What exactly is the definition of being middle aged, anyway? (No, it doesn’t mean, as my children suggest, that a person was alive during the Middle Ages.)

My definition of being middle-aged is quite rational. Middle age begins when a person is somewhere in his 40s (exactly where depends on how quickly his hair either turns gray or turns loose). And the end of the middle age period is about 10 years more than whatever my age is at any particular moment. This seems reasonable, right?

So, right now people are considered (by me) to be middle-aged through age 75. In another 10 years, that high end limit will be age 85. That system works for me.

I did an online search and asked this simple question: “What is middle age?” The answers were all over the place. One website said ages 40 to 60. Another said “about 45 to about 64.” Yet another site said 37 to 62. Hmm, none of those online resources came close to my obviously correct upper limit of age 75. Well, as Abraham Lincoln so eloquently stated during the darkest days of the Civil War, “You jist cain’t trust anything you read on the Internet nowadays.”
Let’s turn back to the research study I referenced earlier. (You remember that study from the first paragraph, right? I bet some of you forgot all about it. But I didn’t forget because my brain still works great! Sort of.) One of the researchers at Heidelberg’s Institute of Psychology explained, “The common assumption is that the older we get, the more slowly we react to external stimuli. If that were so, mental speed would be fastest at the age of about twenty and would then decline with increasing age."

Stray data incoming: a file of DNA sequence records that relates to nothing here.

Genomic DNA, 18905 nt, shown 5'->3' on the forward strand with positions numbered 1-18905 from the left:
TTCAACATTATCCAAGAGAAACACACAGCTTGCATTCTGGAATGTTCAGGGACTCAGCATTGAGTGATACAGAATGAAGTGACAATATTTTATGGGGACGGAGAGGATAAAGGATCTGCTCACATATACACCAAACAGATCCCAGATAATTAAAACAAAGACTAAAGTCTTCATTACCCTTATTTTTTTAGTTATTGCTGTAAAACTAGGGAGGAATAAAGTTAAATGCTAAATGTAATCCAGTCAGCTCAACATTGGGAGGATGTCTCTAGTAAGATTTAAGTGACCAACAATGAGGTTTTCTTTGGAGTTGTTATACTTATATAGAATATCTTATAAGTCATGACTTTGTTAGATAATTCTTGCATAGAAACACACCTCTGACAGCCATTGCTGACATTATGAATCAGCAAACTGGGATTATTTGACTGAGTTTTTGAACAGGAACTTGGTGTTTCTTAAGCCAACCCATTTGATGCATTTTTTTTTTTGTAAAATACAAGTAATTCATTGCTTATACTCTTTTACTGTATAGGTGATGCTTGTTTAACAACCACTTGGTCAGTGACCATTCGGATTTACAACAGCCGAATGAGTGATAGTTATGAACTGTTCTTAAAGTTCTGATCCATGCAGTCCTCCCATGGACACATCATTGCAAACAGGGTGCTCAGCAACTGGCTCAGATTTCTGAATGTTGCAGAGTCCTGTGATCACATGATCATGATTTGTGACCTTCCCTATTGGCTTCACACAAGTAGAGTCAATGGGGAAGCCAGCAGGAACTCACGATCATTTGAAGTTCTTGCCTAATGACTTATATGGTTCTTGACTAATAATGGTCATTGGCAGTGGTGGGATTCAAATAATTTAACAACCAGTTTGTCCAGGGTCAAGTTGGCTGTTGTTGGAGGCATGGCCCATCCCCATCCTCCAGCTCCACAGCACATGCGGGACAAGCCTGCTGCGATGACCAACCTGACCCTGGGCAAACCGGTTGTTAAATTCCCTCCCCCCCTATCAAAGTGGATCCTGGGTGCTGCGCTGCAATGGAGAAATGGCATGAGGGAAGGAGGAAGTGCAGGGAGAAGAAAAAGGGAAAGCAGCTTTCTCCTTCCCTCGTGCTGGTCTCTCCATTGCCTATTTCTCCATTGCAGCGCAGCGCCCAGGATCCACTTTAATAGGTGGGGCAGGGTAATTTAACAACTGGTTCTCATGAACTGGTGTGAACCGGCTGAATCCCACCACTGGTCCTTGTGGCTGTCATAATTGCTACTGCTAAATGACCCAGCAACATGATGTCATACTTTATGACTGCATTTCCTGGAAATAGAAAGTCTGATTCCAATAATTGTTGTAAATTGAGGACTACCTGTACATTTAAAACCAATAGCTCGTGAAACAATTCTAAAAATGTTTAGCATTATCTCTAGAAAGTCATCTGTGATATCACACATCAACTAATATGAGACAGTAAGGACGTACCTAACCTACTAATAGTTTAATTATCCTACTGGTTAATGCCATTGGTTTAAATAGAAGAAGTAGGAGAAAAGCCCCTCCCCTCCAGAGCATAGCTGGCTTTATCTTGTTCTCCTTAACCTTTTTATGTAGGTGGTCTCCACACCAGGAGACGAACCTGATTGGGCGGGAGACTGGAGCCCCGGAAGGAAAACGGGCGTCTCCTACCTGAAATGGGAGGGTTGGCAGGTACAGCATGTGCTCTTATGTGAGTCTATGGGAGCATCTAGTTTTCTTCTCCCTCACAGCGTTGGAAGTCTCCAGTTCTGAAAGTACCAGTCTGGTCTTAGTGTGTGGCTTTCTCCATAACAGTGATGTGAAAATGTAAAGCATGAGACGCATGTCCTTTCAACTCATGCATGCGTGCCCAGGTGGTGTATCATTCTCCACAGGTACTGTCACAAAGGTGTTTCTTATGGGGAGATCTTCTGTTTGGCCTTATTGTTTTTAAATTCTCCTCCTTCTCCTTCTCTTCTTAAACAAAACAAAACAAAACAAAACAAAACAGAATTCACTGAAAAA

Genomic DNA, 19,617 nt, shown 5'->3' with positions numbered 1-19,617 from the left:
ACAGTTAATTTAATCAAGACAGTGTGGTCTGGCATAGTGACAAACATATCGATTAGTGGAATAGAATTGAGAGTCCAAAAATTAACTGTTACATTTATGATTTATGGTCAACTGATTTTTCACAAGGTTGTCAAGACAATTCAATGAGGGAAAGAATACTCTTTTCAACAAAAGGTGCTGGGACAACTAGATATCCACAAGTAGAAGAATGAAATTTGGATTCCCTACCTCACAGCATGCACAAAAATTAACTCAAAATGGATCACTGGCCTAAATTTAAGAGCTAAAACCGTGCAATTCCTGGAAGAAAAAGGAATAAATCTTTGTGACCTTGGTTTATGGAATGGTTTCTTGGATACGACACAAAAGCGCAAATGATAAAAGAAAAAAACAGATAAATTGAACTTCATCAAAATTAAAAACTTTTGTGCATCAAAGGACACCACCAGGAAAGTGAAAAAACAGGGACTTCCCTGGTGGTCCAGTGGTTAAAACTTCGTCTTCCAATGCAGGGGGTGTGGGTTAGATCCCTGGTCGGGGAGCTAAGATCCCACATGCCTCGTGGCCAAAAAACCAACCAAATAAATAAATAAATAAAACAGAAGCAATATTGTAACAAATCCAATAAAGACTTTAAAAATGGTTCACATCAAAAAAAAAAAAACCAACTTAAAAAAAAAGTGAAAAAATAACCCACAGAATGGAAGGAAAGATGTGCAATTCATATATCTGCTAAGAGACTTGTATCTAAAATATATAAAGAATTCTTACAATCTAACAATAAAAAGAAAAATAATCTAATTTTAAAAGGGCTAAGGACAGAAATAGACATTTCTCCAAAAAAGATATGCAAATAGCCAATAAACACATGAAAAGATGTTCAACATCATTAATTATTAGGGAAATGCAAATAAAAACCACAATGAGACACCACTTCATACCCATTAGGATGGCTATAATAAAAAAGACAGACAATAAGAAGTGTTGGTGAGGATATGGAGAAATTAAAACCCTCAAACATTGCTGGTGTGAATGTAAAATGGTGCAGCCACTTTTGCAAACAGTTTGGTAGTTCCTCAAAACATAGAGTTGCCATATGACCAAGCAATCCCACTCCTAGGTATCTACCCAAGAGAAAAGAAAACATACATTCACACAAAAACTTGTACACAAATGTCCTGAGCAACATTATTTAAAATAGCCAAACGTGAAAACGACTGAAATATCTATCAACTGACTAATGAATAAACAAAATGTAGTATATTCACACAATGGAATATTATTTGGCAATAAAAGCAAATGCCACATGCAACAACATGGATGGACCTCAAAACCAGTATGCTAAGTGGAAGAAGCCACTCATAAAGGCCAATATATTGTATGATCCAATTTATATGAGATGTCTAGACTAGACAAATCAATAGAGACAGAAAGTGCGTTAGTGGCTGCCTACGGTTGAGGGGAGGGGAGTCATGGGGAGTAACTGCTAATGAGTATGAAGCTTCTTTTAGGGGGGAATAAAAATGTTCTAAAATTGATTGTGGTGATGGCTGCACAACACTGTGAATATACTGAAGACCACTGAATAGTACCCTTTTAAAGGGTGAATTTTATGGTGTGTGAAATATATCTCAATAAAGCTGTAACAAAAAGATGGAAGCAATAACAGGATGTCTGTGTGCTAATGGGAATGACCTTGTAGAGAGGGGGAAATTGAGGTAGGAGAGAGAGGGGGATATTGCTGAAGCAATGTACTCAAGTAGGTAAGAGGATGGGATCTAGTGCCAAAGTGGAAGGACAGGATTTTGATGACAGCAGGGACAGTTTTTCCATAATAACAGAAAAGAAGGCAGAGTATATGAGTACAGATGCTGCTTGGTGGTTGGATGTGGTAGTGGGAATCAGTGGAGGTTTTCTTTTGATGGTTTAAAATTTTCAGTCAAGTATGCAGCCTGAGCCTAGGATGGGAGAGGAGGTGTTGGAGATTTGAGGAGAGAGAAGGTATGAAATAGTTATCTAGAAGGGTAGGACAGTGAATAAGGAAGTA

My mental speed is way faster right now than it was back when I was 20. Of course, being drunk every single day during that particular year probably had an impact. I’m not sure which was more pathetic back in those days, my behavior, or the fact I could be inebriated every day, study no more than four hours per WEEK, and still get all B’s at a reputable university. As Abraham Lincoln so eloquently stated when he was the commencement speaker at my college graduation in 1979: “You’re all worthless and weak! Now, drop and give me 20!” (Hmm, I might be confusing Honest Abe with Douglas Neidermeyer.) 

It’s often claimed that senior citadels have much contusion about which words to use. I’d like to reprimand everyone that each human bean’s brain function ovulates at a unique rate of spiel. Whether that is slow or fastidious is in the eye of the beekeeper. I think it’s ludicrous to pigeonhole someone into a coroner just because he’s screeched a certain age. If those of us who are middling aged think a bit less quicksand than we once didn’t, that’s perfectly rejectable. So what if we flub a word once in a whale? I know this behavior is perfectly final because one day many years aglow, Honest Abe told me so.